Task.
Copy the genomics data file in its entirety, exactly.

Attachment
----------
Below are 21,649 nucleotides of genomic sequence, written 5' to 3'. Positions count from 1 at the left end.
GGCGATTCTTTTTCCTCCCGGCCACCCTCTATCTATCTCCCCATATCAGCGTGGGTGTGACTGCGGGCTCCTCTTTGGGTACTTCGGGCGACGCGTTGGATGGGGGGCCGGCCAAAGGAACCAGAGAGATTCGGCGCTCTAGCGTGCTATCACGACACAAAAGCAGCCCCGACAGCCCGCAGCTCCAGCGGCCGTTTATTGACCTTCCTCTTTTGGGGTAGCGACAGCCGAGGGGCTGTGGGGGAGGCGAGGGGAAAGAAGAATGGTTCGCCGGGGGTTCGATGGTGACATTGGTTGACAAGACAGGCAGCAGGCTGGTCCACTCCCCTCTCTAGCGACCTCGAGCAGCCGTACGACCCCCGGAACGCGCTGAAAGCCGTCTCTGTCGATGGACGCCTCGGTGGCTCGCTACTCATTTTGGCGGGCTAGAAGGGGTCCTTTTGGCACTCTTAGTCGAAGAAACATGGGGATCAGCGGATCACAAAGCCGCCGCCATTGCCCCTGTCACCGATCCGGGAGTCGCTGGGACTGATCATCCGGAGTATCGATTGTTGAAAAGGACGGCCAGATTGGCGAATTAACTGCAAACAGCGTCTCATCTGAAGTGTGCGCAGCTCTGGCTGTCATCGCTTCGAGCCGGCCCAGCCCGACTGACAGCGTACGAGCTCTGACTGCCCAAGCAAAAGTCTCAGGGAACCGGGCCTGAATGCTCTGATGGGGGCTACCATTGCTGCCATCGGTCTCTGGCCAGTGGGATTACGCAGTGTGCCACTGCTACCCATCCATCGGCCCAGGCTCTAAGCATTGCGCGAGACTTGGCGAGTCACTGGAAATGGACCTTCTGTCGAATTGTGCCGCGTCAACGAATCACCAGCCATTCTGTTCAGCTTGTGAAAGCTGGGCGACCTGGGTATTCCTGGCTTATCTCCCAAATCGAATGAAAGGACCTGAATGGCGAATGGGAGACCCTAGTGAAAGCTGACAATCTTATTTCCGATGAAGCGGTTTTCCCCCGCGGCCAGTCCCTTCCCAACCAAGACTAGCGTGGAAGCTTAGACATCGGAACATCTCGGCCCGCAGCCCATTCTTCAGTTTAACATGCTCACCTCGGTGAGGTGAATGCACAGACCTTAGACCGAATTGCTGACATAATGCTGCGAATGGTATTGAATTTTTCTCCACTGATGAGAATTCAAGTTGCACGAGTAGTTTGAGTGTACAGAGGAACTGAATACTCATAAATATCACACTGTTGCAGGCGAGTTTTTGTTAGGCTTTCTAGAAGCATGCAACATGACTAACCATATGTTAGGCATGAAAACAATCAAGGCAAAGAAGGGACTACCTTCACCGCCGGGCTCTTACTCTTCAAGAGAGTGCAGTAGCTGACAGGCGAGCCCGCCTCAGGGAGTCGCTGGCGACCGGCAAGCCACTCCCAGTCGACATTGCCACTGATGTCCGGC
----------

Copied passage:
Below are 21,649 nucleotides of genomic sequence, written 5' to 3'. Positions count from 1 at the left end.
GGCGATTCTTTTTCCTCCCGGCCACCCTCTATCTATCTCCCCATATCAGCGTGGGTGTGACTGCGGGCTCCTCTTTGGGTACTTCGGGCGACGCGTTGGATGGGGGGCCGGCCAAAGGAACCAGAGAGATTCGGCGCTCTAGCGTGCTATCACGACACAAAAGCAGCCCCGACAGCCCGCAGCTCCAGCGGCCGTTTATTGACCTTCCTCTTTTGGGGTAGCGACAGCCGAGGGGCTGTGGGGGAGGCGAGGGGAAAGAAGAATGGTTCGCCGGGGGTTCGATGGTGACATTGGTTGACAAGACAGGCAGCAGGCTGGTCCACTCCCCTCTCTAGCGACCTCGAGCAGCCGTACGACCCCCGGAACGCGCTGAAAGCCGTCTCTGTCGATGGACGCCTCGGTGGCTCGCTACTCATTTTGGCGGGCTAGAAGGGGTCCTTTTGGCACTCTTAGTCGAAGAAACATGGGGATCAGCGGATCACAAAGCCGCCGCCATTGCCCCTGTCACCGATCCGGGAGTCGCTGGGACTGATCATCCGGAGTATCGATTGTTGAAAAGGACGGCCAGATTGGCGAATTAACTGCAAACAGCGTCTCATCTGAAGTGTGCGCAGCTCTGGCTGTCATCGCTTCGAGCCGGCCCAGCCCGACTGACAGCGTACGAGCTCTGACTGCCCAAGCAAAAGTCTCAGGGAACCGGGCCTGAATGCTCTGATGGGGGCTACCATTGCTGCCATCGGTCTCTGGCCAGTGGGATTACGCAGTGTGCCACTGCTACCCATCCATCGGCCCAGGCTCTAAGCATTGCGCGAGACTTGGCGAGTCACTGGAAATGGACCTTCTGTCGAATTGTGCCGCGTCAACGAATCACCAGCCATTCTGTTCAGCTTGTGAAAGCTGGGCGACCTGGGTATTCCTGGCTTATCTCCCAAATCGAATGAAAGGACCTGAATGGCGAATGGGAGACCCTAGTGAAAGCTGACAATCTTATTTCCGATGAAGCGGTTTTCCCCCGCGGCCAGTCCCTTCCCAACCAAGACTAGCGTGGAAGCTTAGACATCGGAACATCTCGGCCCGCAGCCCATTCTTCAGTTTAACATGCTCACCTCGGTGAGGTGAATGCACAGACCTTAGACCGAATTGCTGACATAATGCTGCGAATGGTATTGAATTTTTCTCCACTGATGAGAATTCAAGTTGCACGAGTAGTTTGAGTGTACAGAGGAACTGAATACTCATAAATATCACACTGTTGCAGGCGAGTTTTTGTTAGGCTTTCTAGAAGCATGCAACATGACTAACCATATGTTAGGCATGAAAACAATCAAGGCAAAGAAGGGACTACCTTCACCGCCGGGCTCTTACTCTTCAAGAGAGTGCAGTAGCTGACAGGCGAGCCCGCCTCAGGGAGTCGCTGGCGACCGGCAAGCCACTCCCAGTCGACATTGCCACTGATGTCCGGC